More than $1.6B to be invested in U.K. science and research
Seven new university and business research projects won bids from the U.K. Research Partnership Investment Fund (UK RPIF), doubling the number of winning bids to 14. When complete, the scheme will deliver more than $1.6 billion of new funding for research from government, industry and charities.
The 14 winning bids, which cover the whole of the U.K., will take up $352 million of public funding and leverage in over $962 million of private support. There will shortly be a new bidding round for the remaining $128 million of public investment, and both new and resubmitted bids will be eligible.
“It is fantastic that our top businesses and top charities are queuing up to collaborate with our world-class universities. They want to work together to deliver innovation, commercialization and growth,” said David Willetts, Minister for Universities and Science. “The winning projects will tackle the key issues we face—like fighting disease, ensuring energy efficiency and improving infrastructure—for the benefit of all.”
Sir Alan Langlands, chief executive of HEFCE, said, “The demand for funding from the U.K. Research Partnership Investment Fund demonstrates the power of universities in promoting economic growth through research and knowledge exchange. The support from international companies and world-leading charities—all making hard-headed investments—is a tribute to the excellence of scientific and research staff in our universities.”
The seven projects include:
- A $61 million partnership between the University of Manchester, The Christie hospital and Cancer Research U.K. to develop the Manchester Cancer Research Centre. This will look at cancer treatments targeted to individuals based on the specific characteristics of their tumor biology. It will span laboratory research through to clinical trials, and patient care and focus on five research areas: radiation therapy, lung cancer, women's cancers, melanoma and hematological oncology.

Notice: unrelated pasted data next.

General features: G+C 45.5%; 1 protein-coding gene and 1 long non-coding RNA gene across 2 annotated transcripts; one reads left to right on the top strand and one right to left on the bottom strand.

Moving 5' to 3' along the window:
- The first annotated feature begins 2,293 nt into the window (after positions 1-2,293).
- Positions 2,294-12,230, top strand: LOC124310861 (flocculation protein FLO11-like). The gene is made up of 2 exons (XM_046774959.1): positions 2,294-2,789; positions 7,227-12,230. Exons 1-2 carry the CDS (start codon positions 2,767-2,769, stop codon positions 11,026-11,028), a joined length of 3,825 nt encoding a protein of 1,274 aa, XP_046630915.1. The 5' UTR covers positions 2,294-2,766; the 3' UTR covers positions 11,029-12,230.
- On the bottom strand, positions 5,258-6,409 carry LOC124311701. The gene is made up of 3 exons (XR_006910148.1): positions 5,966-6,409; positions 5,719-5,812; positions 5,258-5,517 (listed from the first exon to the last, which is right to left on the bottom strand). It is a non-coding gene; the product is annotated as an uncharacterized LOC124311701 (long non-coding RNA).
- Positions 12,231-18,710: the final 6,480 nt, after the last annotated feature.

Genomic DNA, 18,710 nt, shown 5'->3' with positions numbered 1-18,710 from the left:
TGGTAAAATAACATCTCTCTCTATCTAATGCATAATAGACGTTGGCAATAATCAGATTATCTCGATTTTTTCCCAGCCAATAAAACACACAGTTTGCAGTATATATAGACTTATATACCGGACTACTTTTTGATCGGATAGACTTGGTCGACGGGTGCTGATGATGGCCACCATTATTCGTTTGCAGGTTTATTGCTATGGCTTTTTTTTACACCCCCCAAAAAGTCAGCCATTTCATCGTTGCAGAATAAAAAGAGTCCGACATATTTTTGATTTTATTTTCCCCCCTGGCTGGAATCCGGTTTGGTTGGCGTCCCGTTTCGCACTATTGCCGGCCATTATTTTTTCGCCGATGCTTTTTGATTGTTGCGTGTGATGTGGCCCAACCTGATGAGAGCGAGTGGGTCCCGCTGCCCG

- A $136 million partnership between UCL (University College London) and the Great Ormond Street Hospital. The Centre for Children's Rare Disease Research will combine the specialist research expertise of the UCL Institute of Child Health with the unique patient cohort at Great Ormond Street to find treatments and cures for rare diseases, of which over 6,000 have been identified.
- A $51 million partnership between Queen's University Belfast, The Atlantic Philanthropies, a Wellcome-Wolfson Capital Award, The Sir Jules Thorn Charitable Trust and the Insight Trust for the Visually Impaired to deliver the next phase of the Institute of Health Sciences. The Centre for Experimental Medicine will bring researchers working on vision sciences onto the campus alongside new research programs in diabetes and genomics.
- A $54 million partnership between the University of Nottingham and GlaxoSmithKline to support the Centre of Excellence in Sustainable Chemistry. This will be housed within the new Carbon Neutral Laboratory, and will minimize environmental impact. It will ensure that chemistry becomes more energy- and resource-efficient and sustainable in meeting society's needs for better medicines, safer agrochemicals and new materials.
- A $61 million partnership between Swansea University, British Petroleum (BP), and TATA Steel Europe for the development of the Energy Safety Research Institute. This will capitalize on the university's strengths in petroleum and chemical processing, and focus on the safety issues surrounding the development of existing energy processes, as well as the safe deployment and integration of new green energy technologies.
- A $96 million partnership between Brunel University, TWI and other companies to develop a National Research Centre for Structural Integrity. This will act as a dedicated national hub for interdisciplinary research into the soundness of the design and constructions of products, plant and infrastructure across the energy, transport and advanced manufacturing.
- A $240 million partnership between Imperial College London and Voreda to contribute to the development of a major new campus adjacent to the White City regeneration area. The centerpiece will be the Research and Translation Hub, which will provide high-specification research and incubator space for 1,000 researchers investigating next-generation materials and spin-out companies.
UK RPIF was first launched with $160 million of public finance in May 2012. In response to the large number of high-quality bids, the government has recently tripled the public support to $481 million. All projects have to include private funding from industry or the charitable sector worth a minimum of double the public contribution—making more than $1.6 billion of investment in total.
The 14 projects that have gained UK RPIF funding will provide a base for developing new knowledge to support economic growth, and to help meet the health needs of the U,K, and the wider world. Universities are contributing over $112 million from their own resources.